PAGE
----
There was an interesting piece in the Smarter Living section of the NY Times this morning about how to reduce the amount of added sugar one consumes. It’s a short piece with a link to a longer, more detailed guide by David Leonhardt. There seems to be a fair amount of good scientific evidence that too much added sugar in one’s diet is not healthy. So it’s probably a good idea to take inventory and adjust the diet as needed to keep the added sugar intake at a reasonable level. “Moderation in all things” remains excellent advice.
I felt pretty virtuous after reading these two articles, but the fact is that my wife and I ended up with very little added sugar in our diet without much real effort or hardship. First of all, neither of us has much of a “sweet tooth”. You won’t find candy (OK, a little chocolate), soda, sweet breakfast cereal, pastries, or other sweet stuff in our pantry for the simple reason that we don’t have a taste for it. The other factor working in our favor is that we both for 30 years or more have preferred a diet of mostly whole foods, again because that is what we like.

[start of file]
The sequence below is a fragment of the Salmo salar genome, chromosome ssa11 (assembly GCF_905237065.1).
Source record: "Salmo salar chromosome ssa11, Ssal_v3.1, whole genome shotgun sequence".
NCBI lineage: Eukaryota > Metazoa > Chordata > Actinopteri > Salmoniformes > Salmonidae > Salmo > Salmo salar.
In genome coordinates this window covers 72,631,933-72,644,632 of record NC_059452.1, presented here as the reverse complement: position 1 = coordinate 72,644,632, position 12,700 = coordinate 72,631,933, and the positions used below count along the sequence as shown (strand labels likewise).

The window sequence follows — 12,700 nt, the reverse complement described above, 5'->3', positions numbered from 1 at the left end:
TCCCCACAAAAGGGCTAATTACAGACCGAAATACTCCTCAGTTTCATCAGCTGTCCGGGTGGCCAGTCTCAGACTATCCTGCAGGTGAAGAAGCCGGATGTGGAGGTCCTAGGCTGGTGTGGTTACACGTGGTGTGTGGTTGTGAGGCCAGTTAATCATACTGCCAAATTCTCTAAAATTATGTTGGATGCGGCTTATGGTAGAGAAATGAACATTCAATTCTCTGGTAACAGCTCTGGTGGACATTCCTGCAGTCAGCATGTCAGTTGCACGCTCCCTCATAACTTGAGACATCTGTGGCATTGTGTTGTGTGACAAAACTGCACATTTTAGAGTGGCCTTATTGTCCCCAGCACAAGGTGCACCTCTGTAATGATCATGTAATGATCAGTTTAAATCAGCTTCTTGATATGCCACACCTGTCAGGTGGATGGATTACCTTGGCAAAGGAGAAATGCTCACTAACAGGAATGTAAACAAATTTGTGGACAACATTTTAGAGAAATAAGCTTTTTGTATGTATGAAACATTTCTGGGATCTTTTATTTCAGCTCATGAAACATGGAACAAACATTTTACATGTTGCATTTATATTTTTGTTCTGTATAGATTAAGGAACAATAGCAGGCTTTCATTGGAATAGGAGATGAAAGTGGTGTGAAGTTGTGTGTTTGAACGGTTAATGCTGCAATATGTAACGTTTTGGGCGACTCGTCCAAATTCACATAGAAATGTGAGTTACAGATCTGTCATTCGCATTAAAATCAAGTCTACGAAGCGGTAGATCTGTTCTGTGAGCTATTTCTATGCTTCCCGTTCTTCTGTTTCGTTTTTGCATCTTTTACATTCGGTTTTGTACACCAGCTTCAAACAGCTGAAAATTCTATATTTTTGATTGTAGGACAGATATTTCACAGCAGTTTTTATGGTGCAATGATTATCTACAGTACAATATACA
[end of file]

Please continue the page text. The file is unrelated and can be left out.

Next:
Much of the sugar in our diet comes from fruit. We try to eat whatever fruit is in season and get most of it from the farmers market. It helps that we don’t buy much in the way of processed food (the stuff from the middle of the grocery store), and I read the nutrition labels obsessively.
That said, it still sneaks up on you, even if you think you are paying attention. There is a tiny amount of added sugar in the Progresso lentil soup we eat occasionally, and in the puttanesca sauce we buy at Bristol Farms, and in Grey Poupon of all things. And then there is the chocolate. We eat a little Green & Black’s 70% cacao dark chocolate several times a week. Our completely and totally unscientific reasoning for this is that “it’s good for us”.